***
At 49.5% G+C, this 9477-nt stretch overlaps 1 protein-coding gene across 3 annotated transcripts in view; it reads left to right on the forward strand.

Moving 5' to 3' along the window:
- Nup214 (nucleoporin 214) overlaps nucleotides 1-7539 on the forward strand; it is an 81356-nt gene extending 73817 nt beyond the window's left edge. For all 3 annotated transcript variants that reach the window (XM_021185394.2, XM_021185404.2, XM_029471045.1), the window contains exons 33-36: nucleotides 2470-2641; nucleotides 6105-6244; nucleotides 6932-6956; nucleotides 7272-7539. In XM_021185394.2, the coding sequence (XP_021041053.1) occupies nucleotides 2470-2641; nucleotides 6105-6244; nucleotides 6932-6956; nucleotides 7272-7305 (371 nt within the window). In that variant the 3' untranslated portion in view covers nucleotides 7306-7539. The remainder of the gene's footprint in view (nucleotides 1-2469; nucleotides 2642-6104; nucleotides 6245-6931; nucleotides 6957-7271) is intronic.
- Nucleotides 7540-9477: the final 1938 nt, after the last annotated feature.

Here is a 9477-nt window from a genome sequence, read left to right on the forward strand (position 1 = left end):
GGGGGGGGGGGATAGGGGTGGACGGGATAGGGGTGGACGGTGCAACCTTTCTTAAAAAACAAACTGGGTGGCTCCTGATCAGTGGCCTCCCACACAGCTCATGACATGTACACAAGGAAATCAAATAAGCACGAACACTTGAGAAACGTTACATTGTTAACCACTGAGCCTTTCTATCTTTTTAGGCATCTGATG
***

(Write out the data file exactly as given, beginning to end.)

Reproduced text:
At 49.5% G+C, this 9477-nt stretch overlaps 1 protein-coding gene across 3 annotated transcripts in view; it reads left to right on the forward strand.

Moving 5' to 3' along the window:
- Nup214 (nucleoporin 214) overlaps nucleotides 1-7539 on the forward strand; it is an 81356-nt gene extending 73817 nt beyond the window's left edge. For all 3 annotated transcript variants that reach the window (XM_021185394.2, XM_021185404.2, XM_029471045.1), the window contains exons 33-36: nucleotides 2470-2641; nucleotides 6105-6244; nucleotides 6932-6956; nucleotides 7272-7539. In XM_021185394.2, the coding sequence (XP_021041053.1) occupies nucleotides 2470-2641; nucleotides 6105-6244; nucleotides 6932-6956; nucleotides 7272-7305 (371 nt within the window). In that variant the 3' untranslated portion in view covers nucleotides 7306-7539. The remainder of the gene's footprint in view (nucleotides 1-2469; nucleotides 2642-6104; nucleotides 6245-6931; nucleotides 6957-7271) is intronic.
- Nucleotides 7540-9477: the final 1938 nt, after the last annotated feature.

Here is a 9477-nt window from a genome sequence, read left to right on the forward strand (position 1 = left end):
GGGGGGGGGGGATAGGGGTGGACGGGATAGGGGTGGACGGTGCAACCTTTCTTAAAAAACAAACTGGGTGGCTCCTGATCAGTGGCCTCCCACACAGCTCATGACATGTACACAAGGAAATCAAATAAGCACGAACACTTGAGAAACGTTACATTGTTAACCACTGAGCCTTTCTATCTTTTTAGGCATCTGATG